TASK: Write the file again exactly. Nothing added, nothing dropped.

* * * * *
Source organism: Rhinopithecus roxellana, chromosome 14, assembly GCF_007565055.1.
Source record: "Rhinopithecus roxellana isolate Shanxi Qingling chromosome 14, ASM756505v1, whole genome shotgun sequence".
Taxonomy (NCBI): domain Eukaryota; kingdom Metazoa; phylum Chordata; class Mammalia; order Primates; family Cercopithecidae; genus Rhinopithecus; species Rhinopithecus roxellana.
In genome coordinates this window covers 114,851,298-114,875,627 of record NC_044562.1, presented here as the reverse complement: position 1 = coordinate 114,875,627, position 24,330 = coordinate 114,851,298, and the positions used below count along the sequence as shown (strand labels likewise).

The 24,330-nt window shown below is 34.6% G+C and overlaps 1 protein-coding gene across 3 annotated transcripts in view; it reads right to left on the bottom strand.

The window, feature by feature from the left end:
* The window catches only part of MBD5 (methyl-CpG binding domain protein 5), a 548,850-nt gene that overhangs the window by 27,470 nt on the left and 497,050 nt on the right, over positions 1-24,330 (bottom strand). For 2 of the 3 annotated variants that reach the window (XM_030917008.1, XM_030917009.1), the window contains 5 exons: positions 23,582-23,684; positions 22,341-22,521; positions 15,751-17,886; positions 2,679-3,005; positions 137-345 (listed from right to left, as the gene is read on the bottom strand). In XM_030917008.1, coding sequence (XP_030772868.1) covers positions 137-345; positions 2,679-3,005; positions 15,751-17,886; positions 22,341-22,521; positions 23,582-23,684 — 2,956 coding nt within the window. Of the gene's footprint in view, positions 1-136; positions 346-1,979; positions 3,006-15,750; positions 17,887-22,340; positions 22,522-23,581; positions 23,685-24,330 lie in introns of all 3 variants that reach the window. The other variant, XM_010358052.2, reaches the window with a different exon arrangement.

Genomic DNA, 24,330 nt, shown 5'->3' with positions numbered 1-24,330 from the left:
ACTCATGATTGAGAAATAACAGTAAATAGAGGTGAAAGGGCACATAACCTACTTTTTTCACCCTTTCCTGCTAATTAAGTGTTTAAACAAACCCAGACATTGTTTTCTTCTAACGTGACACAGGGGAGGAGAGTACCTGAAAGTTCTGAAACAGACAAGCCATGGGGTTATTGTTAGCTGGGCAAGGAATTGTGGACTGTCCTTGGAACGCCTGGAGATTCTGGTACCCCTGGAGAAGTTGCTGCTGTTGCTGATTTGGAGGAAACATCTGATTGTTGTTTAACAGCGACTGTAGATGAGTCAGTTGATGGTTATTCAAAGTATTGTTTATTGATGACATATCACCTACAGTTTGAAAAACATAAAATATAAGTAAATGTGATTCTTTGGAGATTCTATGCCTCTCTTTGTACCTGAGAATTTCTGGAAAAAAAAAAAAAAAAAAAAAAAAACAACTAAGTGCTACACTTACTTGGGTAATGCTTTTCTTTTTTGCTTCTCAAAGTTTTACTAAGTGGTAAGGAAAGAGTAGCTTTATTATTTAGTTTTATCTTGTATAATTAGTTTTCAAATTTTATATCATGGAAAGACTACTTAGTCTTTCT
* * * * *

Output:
Source organism: Rhinopithecus roxellana, chromosome 14, assembly GCF_007565055.1.
Source record: "Rhinopithecus roxellana isolate Shanxi Qingling chromosome 14, ASM756505v1, whole genome shotgun sequence".
Taxonomy (NCBI): domain Eukaryota; kingdom Metazoa; phylum Chordata; class Mammalia; order Primates; family Cercopithecidae; genus Rhinopithecus; species Rhinopithecus roxellana.
In genome coordinates this window covers 114,851,298-114,875,627 of record NC_044562.1, presented here as the reverse complement: position 1 = coordinate 114,875,627, position 24,330 = coordinate 114,851,298, and the positions used below count along the sequence as shown (strand labels likewise).

The 24,330-nt window shown below is 34.6% G+C and overlaps 1 protein-coding gene across 3 annotated transcripts in view; it reads right to left on the bottom strand.

The window, feature by feature from the left end:
* The window catches only part of MBD5 (methyl-CpG binding domain protein 5), a 548,850-nt gene that overhangs the window by 27,470 nt on the left and 497,050 nt on the right, over positions 1-24,330 (bottom strand). For 2 of the 3 annotated variants that reach the window (XM_030917008.1, XM_030917009.1), the window contains 5 exons: positions 23,582-23,684; positions 22,341-22,521; positions 15,751-17,886; positions 2,679-3,005; positions 137-345 (listed from right to left, as the gene is read on the bottom strand). In XM_030917008.1, coding sequence (XP_030772868.1) covers positions 137-345; positions 2,679-3,005; positions 15,751-17,886; positions 22,341-22,521; positions 23,582-23,684 — 2,956 coding nt within the window. Of the gene's footprint in view, positions 1-136; positions 346-1,979; positions 3,006-15,750; positions 17,887-22,340; positions 22,522-23,581; positions 23,685-24,330 lie in introns of all 3 variants that reach the window. The other variant, XM_010358052.2, reaches the window with a different exon arrangement.

Genomic DNA, 24,330 nt, shown 5'->3' with positions numbered 1-24,330 from the left:
ACTCATGATTGAGAAATAACAGTAAATAGAGGTGAAAGGGCACATAACCTACTTTTTTCACCCTTTCCTGCTAATTAAGTGTTTAAACAAACCCAGACATTGTTTTCTTCTAACGTGACACAGGGGAGGAGAGTACCTGAAAGTTCTGAAACAGACAAGCCATGGGGTTATTGTTAGCTGGGCAAGGAATTGTGGACTGTCCTTGGAACGCCTGGAGATTCTGGTACCCCTGGAGAAGTTGCTGCTGTTGCTGATTTGGAGGAAACATCTGATTGTTGTTTAACAGCGACTGTAGATGAGTCAGTTGATGGTTATTCAAAGTATTGTTTATTGATGACATATCACCTACAGTTTGAAAAACATAAAATATAAGTAAATGTGATTCTTTGGAGATTCTATGCCTCTCTTTGTACCTGAGAATTTCTGGAAAAAAAAAAAAAAAAAAAAAAAAACAACTAAGTGCTACACTTACTTGGGTAATGCTTTTCTTTTTTGCTTCTCAAAGTTTTACTAAGTGGTAAGGAAAGAGTAGCTTTATTATTTAGTTTTATCTTGTATAATTAGTTTTCAAATTTTATATCATGGAAAGACTACTTAGTCTTTCT